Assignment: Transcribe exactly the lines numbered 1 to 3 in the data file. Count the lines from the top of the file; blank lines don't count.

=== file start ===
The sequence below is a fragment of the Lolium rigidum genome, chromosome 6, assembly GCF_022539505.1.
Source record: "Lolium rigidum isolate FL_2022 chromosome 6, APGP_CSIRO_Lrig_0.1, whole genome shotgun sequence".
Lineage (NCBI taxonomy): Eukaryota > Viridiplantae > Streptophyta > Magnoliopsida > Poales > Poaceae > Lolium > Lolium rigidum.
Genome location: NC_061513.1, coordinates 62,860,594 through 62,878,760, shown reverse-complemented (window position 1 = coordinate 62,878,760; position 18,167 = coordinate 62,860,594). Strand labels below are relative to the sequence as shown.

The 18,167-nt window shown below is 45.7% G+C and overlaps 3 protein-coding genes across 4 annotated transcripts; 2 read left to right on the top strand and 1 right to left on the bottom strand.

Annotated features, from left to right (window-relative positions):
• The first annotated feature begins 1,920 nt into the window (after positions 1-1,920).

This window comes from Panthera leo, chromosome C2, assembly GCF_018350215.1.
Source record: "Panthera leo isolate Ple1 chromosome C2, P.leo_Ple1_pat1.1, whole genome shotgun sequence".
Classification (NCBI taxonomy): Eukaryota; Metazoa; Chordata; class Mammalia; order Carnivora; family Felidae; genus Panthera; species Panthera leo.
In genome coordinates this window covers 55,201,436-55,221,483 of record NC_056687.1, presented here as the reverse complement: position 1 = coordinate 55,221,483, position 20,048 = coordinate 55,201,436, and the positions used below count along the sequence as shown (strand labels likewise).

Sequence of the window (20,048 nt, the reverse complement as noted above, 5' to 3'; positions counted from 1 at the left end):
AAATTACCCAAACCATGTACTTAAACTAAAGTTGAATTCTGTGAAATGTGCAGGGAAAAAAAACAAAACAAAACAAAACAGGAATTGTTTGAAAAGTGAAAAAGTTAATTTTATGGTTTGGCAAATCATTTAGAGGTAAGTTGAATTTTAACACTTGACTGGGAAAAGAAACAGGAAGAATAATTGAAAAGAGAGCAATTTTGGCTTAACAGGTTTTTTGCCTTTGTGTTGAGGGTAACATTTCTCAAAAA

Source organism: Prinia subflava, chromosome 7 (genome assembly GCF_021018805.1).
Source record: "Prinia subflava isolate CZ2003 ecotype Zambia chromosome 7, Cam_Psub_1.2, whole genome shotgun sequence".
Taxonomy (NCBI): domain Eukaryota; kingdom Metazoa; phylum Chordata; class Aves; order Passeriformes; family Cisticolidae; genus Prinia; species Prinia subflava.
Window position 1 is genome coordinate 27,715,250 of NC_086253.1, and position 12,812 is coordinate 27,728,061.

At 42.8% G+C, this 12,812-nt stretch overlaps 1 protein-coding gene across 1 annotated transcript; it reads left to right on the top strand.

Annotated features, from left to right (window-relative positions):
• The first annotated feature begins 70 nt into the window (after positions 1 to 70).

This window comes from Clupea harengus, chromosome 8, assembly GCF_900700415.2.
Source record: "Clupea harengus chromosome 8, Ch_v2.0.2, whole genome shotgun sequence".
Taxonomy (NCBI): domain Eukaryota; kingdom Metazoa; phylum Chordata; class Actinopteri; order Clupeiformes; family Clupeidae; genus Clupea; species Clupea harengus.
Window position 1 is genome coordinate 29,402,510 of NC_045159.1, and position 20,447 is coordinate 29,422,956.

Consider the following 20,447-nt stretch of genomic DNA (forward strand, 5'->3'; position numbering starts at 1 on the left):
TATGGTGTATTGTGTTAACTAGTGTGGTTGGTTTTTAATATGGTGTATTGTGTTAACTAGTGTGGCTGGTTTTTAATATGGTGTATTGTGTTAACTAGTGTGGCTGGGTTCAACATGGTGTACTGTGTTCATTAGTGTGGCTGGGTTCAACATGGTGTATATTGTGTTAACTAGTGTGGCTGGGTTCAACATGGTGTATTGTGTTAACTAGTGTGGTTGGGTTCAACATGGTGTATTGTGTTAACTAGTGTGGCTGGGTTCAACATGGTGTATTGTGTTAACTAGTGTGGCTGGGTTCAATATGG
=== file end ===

The sequence below is a fragment of the Lolium rigidum genome, chromosome 6, assembly GCF_022539505.1.
Source record: "Lolium rigidum isolate FL_2022 chromosome 6, APGP_CSIRO_Lrig_0.1, whole genome shotgun sequence".
Lineage (NCBI taxonomy): Eukaryota > Viridiplantae > Streptophyta > Magnoliopsida > Poales > Poaceae > Lolium > Lolium rigidum.